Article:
One of my favorite questions when someone sees my art for the first time is, “how do you do that?”
So what is quilling, anyway?
Paper quilling or paper filigree (for its similarity to filigree metalwork), is the art of rolling long, very narrow strips of paper tightly around a thin tool, forming the resulting spirals into a multitude of shapes, and then gluing those shapes into a pattern.
Who even comes up with this stuff?
Some of the earliest preserved pieces of antique quilling date back to the 16th century, when thrifty nuns would trim the gilded edges from the pages of old books and reuse them to decorate new books, documents and other religious artifacts. Over time, quilling became popular with young ladies of a certain social status – it was viewed as an appropriately genteel pastime on par with needlework or lacemaking. Quilling fell back into obscurity with the evolution of women as part of the working class, but has found new life in the past 30 years or so. Quilling is most often affixed to a flat surface, but modern quillers also use the techniques to make freestanding 3D objects, hanging ornaments, and jewelry.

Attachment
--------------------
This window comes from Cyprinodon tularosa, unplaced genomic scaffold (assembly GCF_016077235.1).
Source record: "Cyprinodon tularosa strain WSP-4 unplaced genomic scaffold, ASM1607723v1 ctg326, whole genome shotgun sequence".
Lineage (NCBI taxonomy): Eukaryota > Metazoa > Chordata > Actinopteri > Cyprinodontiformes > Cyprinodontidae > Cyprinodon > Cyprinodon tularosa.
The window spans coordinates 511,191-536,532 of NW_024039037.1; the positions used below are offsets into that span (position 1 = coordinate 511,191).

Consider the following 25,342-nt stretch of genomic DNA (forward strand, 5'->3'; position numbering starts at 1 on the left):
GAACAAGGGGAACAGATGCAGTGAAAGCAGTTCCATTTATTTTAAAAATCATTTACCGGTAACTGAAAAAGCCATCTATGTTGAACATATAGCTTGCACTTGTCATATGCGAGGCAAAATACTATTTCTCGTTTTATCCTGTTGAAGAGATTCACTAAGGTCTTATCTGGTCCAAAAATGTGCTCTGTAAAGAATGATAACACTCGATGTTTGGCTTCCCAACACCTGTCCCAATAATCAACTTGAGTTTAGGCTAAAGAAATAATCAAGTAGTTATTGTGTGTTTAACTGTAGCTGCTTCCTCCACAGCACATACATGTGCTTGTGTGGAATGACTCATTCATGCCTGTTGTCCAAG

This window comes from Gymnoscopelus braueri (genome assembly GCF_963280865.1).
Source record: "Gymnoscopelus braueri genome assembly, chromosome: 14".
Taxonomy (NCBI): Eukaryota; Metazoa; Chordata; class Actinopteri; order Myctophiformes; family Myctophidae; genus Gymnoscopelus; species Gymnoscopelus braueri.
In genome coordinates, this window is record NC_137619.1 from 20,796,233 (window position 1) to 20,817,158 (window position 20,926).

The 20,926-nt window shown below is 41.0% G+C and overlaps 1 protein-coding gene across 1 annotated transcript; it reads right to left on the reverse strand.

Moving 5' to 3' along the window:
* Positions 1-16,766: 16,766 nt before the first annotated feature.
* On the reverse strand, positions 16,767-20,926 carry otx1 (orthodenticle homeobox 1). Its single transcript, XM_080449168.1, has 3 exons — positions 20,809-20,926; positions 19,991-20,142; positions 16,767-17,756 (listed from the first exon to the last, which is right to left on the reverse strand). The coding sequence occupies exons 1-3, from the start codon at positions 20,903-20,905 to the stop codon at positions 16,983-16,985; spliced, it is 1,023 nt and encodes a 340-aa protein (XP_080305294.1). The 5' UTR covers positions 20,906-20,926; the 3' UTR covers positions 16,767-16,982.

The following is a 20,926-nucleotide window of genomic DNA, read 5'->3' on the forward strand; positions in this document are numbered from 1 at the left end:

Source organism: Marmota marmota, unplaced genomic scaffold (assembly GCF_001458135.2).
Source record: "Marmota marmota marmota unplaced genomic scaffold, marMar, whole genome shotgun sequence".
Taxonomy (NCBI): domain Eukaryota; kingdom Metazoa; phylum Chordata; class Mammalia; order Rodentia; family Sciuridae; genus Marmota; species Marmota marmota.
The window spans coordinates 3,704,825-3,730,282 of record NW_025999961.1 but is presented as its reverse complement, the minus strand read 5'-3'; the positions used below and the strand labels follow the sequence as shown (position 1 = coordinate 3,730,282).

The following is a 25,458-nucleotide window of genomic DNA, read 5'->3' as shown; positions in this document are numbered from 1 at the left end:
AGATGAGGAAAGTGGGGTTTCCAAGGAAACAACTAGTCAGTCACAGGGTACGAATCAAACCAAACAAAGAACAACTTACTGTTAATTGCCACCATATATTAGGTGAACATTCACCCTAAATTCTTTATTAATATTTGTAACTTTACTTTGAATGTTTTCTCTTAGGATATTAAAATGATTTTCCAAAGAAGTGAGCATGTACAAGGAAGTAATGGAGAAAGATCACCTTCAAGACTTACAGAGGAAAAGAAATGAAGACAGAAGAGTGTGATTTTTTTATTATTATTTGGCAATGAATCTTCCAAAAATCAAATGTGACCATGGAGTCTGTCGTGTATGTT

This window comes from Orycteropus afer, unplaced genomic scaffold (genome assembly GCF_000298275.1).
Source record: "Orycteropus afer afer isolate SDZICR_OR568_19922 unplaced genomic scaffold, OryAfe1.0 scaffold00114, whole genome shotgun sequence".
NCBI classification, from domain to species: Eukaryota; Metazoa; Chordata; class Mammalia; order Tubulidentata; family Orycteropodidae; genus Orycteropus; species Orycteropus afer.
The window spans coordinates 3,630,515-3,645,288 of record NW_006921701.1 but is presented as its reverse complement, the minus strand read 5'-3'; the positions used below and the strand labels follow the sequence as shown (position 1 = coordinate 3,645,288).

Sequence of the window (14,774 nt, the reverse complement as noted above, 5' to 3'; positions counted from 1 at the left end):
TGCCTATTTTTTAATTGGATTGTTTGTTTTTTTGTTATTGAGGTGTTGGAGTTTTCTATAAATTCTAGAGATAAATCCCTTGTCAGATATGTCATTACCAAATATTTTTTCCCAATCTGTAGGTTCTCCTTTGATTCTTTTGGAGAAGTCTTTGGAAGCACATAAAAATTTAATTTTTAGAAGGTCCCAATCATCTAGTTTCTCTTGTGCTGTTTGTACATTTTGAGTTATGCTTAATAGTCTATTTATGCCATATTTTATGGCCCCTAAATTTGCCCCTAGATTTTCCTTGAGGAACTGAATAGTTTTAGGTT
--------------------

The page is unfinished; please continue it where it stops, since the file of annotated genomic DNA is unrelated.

I’d never have the patience for that!
It’s true, quilling can certainly be time intensive: an average mosaic takes me between 30 and 50 hours to complete, and I know artists who enjoy extremely complex projects that run into the hundreds of hours! However, not every project needs to take a month or more to complete – once you master the basic shapes and techniques, you can create lovely one of a kind art that is as simple or complex as you like.
Do you have a quilling question I didn’t answer? Post it in the comments or contact me!